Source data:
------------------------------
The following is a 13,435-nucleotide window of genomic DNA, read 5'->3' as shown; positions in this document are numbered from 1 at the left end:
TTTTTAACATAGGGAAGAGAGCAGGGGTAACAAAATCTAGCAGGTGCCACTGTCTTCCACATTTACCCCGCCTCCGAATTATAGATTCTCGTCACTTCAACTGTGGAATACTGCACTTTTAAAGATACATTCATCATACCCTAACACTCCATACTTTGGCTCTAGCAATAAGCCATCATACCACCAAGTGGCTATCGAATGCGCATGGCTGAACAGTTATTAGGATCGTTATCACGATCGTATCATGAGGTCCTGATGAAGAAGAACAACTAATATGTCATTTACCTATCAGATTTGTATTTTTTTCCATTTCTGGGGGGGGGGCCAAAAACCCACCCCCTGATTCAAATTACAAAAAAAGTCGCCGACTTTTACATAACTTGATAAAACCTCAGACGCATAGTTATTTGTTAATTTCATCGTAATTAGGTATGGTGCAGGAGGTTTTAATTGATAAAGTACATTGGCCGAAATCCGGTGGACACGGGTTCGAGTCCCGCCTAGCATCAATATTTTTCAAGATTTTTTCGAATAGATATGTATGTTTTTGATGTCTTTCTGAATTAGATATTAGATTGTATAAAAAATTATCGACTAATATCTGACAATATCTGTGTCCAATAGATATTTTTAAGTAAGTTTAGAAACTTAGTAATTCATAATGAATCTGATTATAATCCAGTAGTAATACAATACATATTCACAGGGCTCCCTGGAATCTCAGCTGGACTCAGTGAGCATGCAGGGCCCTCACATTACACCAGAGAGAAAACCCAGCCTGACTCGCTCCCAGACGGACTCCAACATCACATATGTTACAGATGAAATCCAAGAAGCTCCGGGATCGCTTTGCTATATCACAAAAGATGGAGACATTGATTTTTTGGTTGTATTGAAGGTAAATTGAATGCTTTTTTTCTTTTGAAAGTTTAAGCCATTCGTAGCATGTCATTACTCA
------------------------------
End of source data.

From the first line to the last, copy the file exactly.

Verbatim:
The following is a 13,435-nucleotide window of genomic DNA, read 5'->3' as shown; positions in this document are numbered from 1 at the left end:
TTTTTAACATAGGGAAGAGAGCAGGGGTAACAAAATCTAGCAGGTGCCACTGTCTTCCACATTTACCCCGCCTCCGAATTATAGATTCTCGTCACTTCAACTGTGGAATACTGCACTTTTAAAGATACATTCATCATACCCTAACACTCCATACTTTGGCTCTAGCAATAAGCCATCATACCACCAAGTGGCTATCGAATGCGCATGGCTGAACAGTTATTAGGATCGTTATCACGATCGTATCATGAGGTCCTGATGAAGAAGAACAACTAATATGTCATTTACCTATCAGATTTGTATTTTTTTCCATTTCTGGGGGGGGGGCCAAAAACCCACCCCCTGATTCAAATTACAAAAAAAGTCGCCGACTTTTACATAACTTGATAAAACCTCAGACGCATAGTTATTTGTTAATTTCATCGTAATTAGGTATGGTGCAGGAGGTTTTAATTGATAAAGTACATTGGCCGAAATCCGGTGGACACGGGTTCGAGTCCCGCCTAGCATCAATATTTTTCAAGATTTTTTCGAATAGATATGTATGTTTTTGATGTCTTTCTGAATTAGATATTAGATTGTATAAAAAATTATCGACTAATATCTGACAATATCTGTGTCCAATAGATATTTTTAAGTAAGTTTAGAAACTTAGTAATTCATAATGAATCTGATTATAATCCAGTAGTAATACAATACATATTCACAGGGCTCCCTGGAATCTCAGCTGGACTCAGTGAGCATGCAGGGCCCTCACATTACACCAGAGAGAAAACCCAGCCTGACTCGCTCCCAGACGGACTCCAACATCACATATGTTACAGATGAAATCCAAGAAGCTCCGGGATCGCTTTGCTATATCACAAAAGATGGAGACATTGATTTTTTGGTTGTATTGAAGGTAAATTGAATGCTTTTTTTCTTTTGAAAGTTTAAGCCATTCGTAGCATGTCATTACTCA